Lysosomal Storage Disease: Health, Development, and Functional Outcome Surveillance in Preschool Children

Lysosomal Storage Disease: Health, Development, and Functional Outcome Surveillance in Preschool Children

Sponsors

Lead Sponsor: University of Chicago

Collaborator: Rare Diseases Clinical Research Network
National Center for Advancing Translational Science (NCATS)
National Institute of Neurological Disorders and Stroke (NINDS)
National Institute of Diabetes and Digestive and Kidney Diseases (NIDDK)
University of Minnesota
State University of New York at Buffalo, Hunter James Kelley Research Institute

Source University of Chicago
Brief Summary

Hypothesis: Children diagnosed with a lysosomal disease will exhibit developmental, adaptive, and behavioral strengths and difficulties depending upon 1) biomedical risk factors (i.e. the specific genetic disorder responsible for the illness); 2) available modifying interventions, whether medical or behavioral; and 3) social risks in the children's families, neighborhoods and communities. A valid and reliable telephone-based surveillance system can successfully collect the data required to elucidate these developmental, adaptive and behavioral strengths and difficulties.

Detailed Description

Children who have lysosomal disease experience declines in health status and central nervous system integrity which result in motor, communication, self-care, learning and behavioral challenges. Medical interventions such as enzyme replacement therapy (ERT) and hematopoietic stem cell transplantation can improve the health and functioning of children with lysosomal disease. To date, however, there is no established system for evaluating the health status, developmental status, behavioral outcomes or functional outcomes of these preschool-aged children across time and differing settings. The primary objective of this study is to develop a valid and reliable telephone-based data-gathering system for obtaining health status data, developmental status data, behavioral outcomes data, and functional outcomes data which reflect skills of daily living including feeding, moving, communicating and responding to others.

The secondary objective of this study is to assess the validity of several early-childhood standardized assessment tools as compared to the standard neuropsychological assessment battery specified by the Lysosomal Disease Network's 'Neurobehavioral Core.'

The third objective of this study is to describe the impact of lysosomal disease upon the families of lysosomal disease-affected children.

Overall Status Completed
Start Date January 2009
Completion Date July 23, 2016
Primary Completion Date July 23, 2016
Study Type Observational
Primary Outcome
Measure Time Frame
Change in Health Status of the Lysosomal Disease-Affected Child Measured at 6-month Intervals for 5.5 Years Upon Enrollment, and thereafter at 6, 12, 18, 24, 30, 36, 42, 48, 54, 60 and 66 months post-enrollment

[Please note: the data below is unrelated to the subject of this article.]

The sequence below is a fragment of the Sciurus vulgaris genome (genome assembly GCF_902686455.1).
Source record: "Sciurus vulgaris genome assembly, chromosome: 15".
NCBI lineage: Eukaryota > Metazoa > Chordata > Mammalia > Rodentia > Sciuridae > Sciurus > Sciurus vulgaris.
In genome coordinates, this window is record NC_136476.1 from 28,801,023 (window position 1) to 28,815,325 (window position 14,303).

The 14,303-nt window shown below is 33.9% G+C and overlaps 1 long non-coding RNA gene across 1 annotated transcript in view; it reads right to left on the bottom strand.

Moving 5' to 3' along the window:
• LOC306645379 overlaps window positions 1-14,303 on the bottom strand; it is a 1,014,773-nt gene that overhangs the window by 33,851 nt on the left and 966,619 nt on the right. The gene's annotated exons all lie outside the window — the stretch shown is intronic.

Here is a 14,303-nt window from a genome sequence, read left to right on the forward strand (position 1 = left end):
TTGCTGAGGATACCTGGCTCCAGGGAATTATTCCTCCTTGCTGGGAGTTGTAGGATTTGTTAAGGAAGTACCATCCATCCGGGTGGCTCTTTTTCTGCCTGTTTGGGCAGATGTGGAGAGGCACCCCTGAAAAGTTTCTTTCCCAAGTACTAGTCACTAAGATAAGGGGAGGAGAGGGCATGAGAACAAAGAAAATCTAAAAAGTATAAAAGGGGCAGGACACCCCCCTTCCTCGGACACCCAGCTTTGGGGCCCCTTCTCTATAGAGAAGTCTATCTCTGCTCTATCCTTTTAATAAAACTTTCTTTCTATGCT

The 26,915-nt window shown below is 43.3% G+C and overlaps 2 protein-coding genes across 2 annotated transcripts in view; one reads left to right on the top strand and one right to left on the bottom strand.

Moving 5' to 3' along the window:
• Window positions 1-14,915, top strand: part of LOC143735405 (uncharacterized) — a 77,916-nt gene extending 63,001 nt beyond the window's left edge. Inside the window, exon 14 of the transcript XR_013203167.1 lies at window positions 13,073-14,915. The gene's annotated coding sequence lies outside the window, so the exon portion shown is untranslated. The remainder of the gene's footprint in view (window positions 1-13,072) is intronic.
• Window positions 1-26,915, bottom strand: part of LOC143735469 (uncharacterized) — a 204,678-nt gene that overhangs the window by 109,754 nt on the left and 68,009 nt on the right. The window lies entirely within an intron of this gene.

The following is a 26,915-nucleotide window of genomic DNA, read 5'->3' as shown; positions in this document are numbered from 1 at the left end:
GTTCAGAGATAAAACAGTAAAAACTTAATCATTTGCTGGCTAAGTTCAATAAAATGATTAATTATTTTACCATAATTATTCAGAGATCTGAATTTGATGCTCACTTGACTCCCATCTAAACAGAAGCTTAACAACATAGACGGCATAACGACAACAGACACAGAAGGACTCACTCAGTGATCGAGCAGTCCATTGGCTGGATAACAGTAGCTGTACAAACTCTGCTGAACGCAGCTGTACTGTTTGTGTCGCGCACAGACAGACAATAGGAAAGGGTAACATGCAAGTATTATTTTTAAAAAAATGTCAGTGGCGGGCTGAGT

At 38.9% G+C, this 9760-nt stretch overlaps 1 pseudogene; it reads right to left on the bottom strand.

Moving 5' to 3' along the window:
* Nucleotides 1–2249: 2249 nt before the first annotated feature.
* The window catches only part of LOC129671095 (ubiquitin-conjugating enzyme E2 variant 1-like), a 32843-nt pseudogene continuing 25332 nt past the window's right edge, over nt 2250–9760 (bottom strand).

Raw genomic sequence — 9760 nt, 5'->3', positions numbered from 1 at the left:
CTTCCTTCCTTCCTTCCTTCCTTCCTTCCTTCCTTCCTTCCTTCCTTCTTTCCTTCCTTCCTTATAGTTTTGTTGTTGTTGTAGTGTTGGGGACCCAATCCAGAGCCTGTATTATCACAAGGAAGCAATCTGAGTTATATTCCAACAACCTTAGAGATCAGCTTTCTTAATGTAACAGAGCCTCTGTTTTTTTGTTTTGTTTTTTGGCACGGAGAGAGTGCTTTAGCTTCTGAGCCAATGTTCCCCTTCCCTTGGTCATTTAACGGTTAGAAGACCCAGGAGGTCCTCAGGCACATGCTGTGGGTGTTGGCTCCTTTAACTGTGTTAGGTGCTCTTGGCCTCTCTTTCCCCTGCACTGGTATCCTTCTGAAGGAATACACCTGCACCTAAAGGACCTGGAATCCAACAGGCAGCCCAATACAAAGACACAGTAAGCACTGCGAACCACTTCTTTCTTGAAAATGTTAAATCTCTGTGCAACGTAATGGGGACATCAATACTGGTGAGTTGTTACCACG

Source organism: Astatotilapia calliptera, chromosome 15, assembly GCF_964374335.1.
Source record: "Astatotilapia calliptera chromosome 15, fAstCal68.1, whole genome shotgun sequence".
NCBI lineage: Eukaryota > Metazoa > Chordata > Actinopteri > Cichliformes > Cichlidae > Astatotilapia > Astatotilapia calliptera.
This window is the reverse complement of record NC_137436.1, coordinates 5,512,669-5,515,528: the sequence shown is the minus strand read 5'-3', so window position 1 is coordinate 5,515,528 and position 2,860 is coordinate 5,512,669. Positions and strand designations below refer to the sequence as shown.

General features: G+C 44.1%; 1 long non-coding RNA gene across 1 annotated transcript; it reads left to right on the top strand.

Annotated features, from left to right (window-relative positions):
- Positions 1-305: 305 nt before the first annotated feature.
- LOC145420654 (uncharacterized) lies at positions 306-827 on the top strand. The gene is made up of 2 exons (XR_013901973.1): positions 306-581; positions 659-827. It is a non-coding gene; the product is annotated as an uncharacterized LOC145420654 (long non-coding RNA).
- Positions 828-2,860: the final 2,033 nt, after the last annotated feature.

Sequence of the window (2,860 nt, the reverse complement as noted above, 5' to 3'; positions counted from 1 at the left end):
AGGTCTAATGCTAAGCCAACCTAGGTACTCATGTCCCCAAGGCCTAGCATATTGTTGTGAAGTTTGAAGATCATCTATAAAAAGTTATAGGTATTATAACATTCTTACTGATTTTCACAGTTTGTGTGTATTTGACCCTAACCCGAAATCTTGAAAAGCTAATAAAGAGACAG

Secondary Outcome
Measure Time Frame
Change in the Behavioral Outcomes of the Immediate Family of the Lysosomal Disease-Affected Child Measured at 6-month Intervals for 5.5 Years Upon Enrollment, and thereafter at 6, 12, 18, 24, 30, 36, 42, 48, 54, 60 and 66 months post-enrollment
Change in Developmental Status of the Lysosomal Disease-Affected Child Measured at 6-month Intervals for 5.5 Years Upon Enrollment, and thereafter at 6, 12, 18, 24, 30, 36, 42, 48, 54, 60 and 66 months post-enrollment
Change in Behavioral Outcomes of the Lysosomal Disease-Affected Child Measured at 6-month Intervals for 5.5 Years Upon Enrollment, and thereafter at 6, 12, 18, 24, 30, 36, 42, 48, 54, 60 and 66 months post-enrollment
Change in Functional Outcomes of the Lysosomal Disease-Affected Child Measured at 6-month Intervals for 5.5 Years Upon Enrollment, and thereafter at 6, 12, 18, 24, 30, 36, 42, 48, 54, 60 and 66 months post-enrollment
Change in the Functional Outcomes of the Immediate Family of the Lysosomal Disease-Affected Child Measured at 6-month Intervals for 5.5 Years Upon Enrollment, and thereafter at 6, 12, 18, 24, 30, 36, 42, 48, 54, 60 and 66 months post-enrollment
Change in the Well-Being of the Immediate Family of the Lysosomal Disease-Affected Child Measured at 6-month Intervals for 5.5 Years Upon Enrollment, and thereafter at 6, 12, 18, 24, 30, 36, 42, 48, 54, 60 and 66 months post-enrollment
Enrollment 19
Condition
Eligibility

Sampling Method: Non-Probability Sample

Criteria:

Inclusion Criteria:

Children aged 1 to 84 months who have been diagnosed with MPS types I, II, III or VI. Children aged 1 to 84 months who have been diagnosed with some other lysosomal disease. Children aged birth to 18 years who have been diagnosed with Krabbe disease, or who have a positive screening for Krabbe disease.

Exclusion Criteria:

Children who do not have a lysosomal disease are excluded from this study.

Gender: All

Minimum Age: N/A

Maximum Age: 18 Years

Healthy Volunteers: No

Overall Official
Location
Facility:
University of Chicago | Chicago, Illinois, 60637, United States
University of Minnesota | Minneapolis, Minnesota, 55455, United States
Hunter James Kelly Institute | Buffalo, New York, 14203, United States
Location Countries

United States

Verification Date

October 2019

Responsible Party

Type: Sponsor

Keywords
Has Expanded Access No
Condition Browse
Study Design Info

Observational Model: Cohort

Time Perspective: Prospective

Source: ClinicalTrials.gov